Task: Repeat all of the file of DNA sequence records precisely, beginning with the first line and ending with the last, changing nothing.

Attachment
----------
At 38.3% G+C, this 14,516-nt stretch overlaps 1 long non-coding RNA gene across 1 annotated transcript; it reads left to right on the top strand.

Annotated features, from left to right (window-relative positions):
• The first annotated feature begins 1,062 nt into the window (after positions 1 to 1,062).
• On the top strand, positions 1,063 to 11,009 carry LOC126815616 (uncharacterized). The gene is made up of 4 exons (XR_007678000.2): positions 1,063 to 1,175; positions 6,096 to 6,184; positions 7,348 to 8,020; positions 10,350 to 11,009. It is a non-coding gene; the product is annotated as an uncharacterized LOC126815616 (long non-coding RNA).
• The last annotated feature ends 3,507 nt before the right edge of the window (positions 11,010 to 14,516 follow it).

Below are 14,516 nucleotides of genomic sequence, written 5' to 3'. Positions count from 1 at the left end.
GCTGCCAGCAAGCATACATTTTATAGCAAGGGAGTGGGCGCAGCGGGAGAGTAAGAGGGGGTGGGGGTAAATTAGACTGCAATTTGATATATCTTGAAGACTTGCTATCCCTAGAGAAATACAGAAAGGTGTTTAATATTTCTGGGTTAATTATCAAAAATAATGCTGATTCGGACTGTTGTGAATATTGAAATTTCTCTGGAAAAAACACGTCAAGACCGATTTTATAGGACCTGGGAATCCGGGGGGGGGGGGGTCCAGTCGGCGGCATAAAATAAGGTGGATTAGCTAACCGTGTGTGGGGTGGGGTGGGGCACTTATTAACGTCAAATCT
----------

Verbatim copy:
At 38.3% G+C, this 14,516-nt stretch overlaps 1 long non-coding RNA gene across 1 annotated transcript; it reads left to right on the top strand.

Annotated features, from left to right (window-relative positions):
• The first annotated feature begins 1,062 nt into the window (after positions 1 to 1,062).
• On the top strand, positions 1,063 to 11,009 carry LOC126815616 (uncharacterized). The gene is made up of 4 exons (XR_007678000.2): positions 1,063 to 1,175; positions 6,096 to 6,184; positions 7,348 to 8,020; positions 10,350 to 11,009. It is a non-coding gene; the product is annotated as an uncharacterized LOC126815616 (long non-coding RNA).
• The last annotated feature ends 3,507 nt before the right edge of the window (positions 11,010 to 14,516 follow it).

Below are 14,516 nucleotides of genomic sequence, written 5' to 3'. Positions count from 1 at the left end.
GCTGCCAGCAAGCATACATTTTATAGCAAGGGAGTGGGCGCAGCGGGAGAGTAAGAGGGGGTGGGGGTAAATTAGACTGCAATTTGATATATCTTGAAGACTTGCTATCCCTAGAGAAATACAGAAAGGTGTTTAATATTTCTGGGTTAATTATCAAAAATAATGCTGATTCGGACTGTTGTGAATATTGAAATTTCTCTGGAAAAAACACGTCAAGACCGATTTTATAGGACCTGGGAATCCGGGGGGGGGGGGGTCCAGTCGGCGGCATAAAATAAGGTGGATTAGCTAACCGTGTGTGGGGTGGGGTGGGGCACTTATTAACGTCAAATCT